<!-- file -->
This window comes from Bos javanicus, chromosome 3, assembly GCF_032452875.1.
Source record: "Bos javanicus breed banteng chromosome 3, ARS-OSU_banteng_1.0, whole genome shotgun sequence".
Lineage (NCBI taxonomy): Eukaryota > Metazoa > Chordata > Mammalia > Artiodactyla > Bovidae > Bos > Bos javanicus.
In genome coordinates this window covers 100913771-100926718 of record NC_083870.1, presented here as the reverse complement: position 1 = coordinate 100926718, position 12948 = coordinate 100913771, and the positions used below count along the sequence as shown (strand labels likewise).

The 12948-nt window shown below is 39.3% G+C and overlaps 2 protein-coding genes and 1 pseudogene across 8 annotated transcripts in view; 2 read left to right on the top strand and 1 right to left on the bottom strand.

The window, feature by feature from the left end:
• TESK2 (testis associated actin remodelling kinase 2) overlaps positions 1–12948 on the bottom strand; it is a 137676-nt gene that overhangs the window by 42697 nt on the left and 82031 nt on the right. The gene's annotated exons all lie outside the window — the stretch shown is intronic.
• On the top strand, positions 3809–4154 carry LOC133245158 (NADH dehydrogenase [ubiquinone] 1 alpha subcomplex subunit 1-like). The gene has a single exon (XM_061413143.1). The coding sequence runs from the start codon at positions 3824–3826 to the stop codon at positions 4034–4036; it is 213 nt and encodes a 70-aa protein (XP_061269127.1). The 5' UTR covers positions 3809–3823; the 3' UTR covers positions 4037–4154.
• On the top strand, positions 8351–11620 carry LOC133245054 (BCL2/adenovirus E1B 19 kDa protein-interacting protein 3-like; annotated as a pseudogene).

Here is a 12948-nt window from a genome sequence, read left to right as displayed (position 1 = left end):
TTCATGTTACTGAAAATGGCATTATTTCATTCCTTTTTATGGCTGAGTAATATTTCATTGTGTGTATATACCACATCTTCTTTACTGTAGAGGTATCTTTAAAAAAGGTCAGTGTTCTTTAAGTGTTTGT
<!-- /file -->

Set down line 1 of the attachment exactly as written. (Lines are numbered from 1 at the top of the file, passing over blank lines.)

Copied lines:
This window comes from Bos javanicus, chromosome 3, assembly GCF_032452875.1.